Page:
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The flavour enhancer glutamate, which is indispensable for many food manufacturers and restaurants, poses many problems and dangers for our body. Many people do not even know how many foods they regularly buy contain this dangerous additive. In this article you will learn what glutamate does to the body, how to avoid eating it and how to recognize this food additive when you shop.

What glutamate is and what it is used for   Glutamate is a flavour enhancer which is contained in many finished products. The glutamate enhances the feeling of taste. It is often used in restaurants to make soups and sauces tastier. The additive is also contained in Maggi, vegetable stock and stock cubes. It quickly and easily adds flavour to food. Instead of these seasonings, you should rather use traditional spices and herbs that make the food just as tasty and spicy.

What glutamate does to the body  The addition of glutamate damages various parts of the brain stem. It makes you hungrier than you actually are, resulting in obesity and diabetes. But the biggest problem is the destruction of the brain. Every human being has a certain number of nerve cells from birth. Once these are destroyed, they can no longer regenerate. Glutamate destroys nerve cells. This process is also known as nerve cell loss and is responsible for diseases such as Alzheimer’s, dementia, multiple sclerosis and Parkinson’s disease. The destruction of nerve cells is a slow process in the body. If you occasionally eat foods containing glutamate, this is not a tragedy, but you should avoid it if possible and only enjoy it in moderation.

The retina of the eye can also be damaged by frequent consumption of glutamate as a result of glaucoma, which can be caused by a glutamate-induced increase in pressure in the eye. There can also be swelling in the brain, which can cause headaches.

The China House syndrome and what’s behind it   The China House syndrome is an intolerance or allergy to glutamate that causes various symptoms in sensitive people such as headaches, dizziness, palpitations and sweating. The symptoms appear about 10 to 30 minutes after eating foods containing glutamate and can last for several hours in the worst case. The soy sauce in Chinese restaurants is a classic example of a high glutamate content. The symptoms can occur after eating food in such a restaurant. But even if there is no intolerance, a visit to the Asian should be a rarity.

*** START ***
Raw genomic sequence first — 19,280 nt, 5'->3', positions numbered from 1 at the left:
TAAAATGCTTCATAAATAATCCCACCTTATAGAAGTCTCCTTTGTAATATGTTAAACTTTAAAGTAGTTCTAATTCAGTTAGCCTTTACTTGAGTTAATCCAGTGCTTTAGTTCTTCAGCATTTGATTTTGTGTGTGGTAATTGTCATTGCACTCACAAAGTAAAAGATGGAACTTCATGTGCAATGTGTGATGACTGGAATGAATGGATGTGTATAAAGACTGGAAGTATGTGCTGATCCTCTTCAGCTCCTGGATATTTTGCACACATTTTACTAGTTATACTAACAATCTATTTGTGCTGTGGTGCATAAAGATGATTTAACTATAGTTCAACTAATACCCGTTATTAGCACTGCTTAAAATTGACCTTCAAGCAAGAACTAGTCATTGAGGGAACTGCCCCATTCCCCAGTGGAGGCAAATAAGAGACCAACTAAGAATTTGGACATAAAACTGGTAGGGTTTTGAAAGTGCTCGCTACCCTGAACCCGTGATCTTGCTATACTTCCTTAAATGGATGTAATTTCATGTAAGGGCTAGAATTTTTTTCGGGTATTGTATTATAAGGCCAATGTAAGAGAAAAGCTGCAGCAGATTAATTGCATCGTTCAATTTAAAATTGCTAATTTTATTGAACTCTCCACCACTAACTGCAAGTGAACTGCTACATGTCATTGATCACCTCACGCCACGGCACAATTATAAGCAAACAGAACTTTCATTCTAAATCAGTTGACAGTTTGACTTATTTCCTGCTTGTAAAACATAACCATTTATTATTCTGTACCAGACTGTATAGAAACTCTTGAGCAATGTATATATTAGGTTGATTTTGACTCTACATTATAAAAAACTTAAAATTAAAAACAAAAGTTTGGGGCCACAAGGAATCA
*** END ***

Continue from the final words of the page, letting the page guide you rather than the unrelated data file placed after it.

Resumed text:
Important for pregnancy  During pregnancy it is particularly important to avoid glutamate. This is a major problem for the growth hormones, so it happens that children become too small but at the same time overweight. Protect your child before birth by avoiding glutamate.

How to detect and avoid glutamate: Glutamate has various names on the packaging of foodstuffs. First of all, it is always healthier to eat clean, which means eating food that is as unprocessed as possible. Most packet soups and many other convenience products contain the additive, so they are not recommended. The food additive can be recognized under the names glutamate, flavor enhancer, yeast extract, spices, vegetable extract, flavors, and under the numbers E620, E621, E622, E623, E624, and E625.

There are very few finished products without glutamate. You can usually find these in well-assorted health food stores or organic food stores. But be careful, organic products can also contain glutamate.

To avoid possible illnesses, pay attention to your diet, cook and season as freshly as possible. Glutamate leads your brain astray and plays artificial tastes.
Sometimes glutamate even superimposes the original taste of a food.

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Medical disclaimer:
The contents offered here are intended exclusively for neutral information and general further training. They do not constitute a recommendation or advertisement of the diagnostic methods, treatments or drugs described or mentioned. The text makes no claim to completeness, nor can the topicality, accuracy and balance of the information provided be guaranteed. Under no circumstances does the text replace the professional advice of a doctor or pharmacist and it may not be used as a basis for independent diagnosis and the beginning, modification or termination of a treatment of diseases. Always consult a doctor of your choice in case of health questions or complaints! ThePraxisFamily Lld. and the authors assume no liability for inconvenience or damage resulting from the use of the information presented here.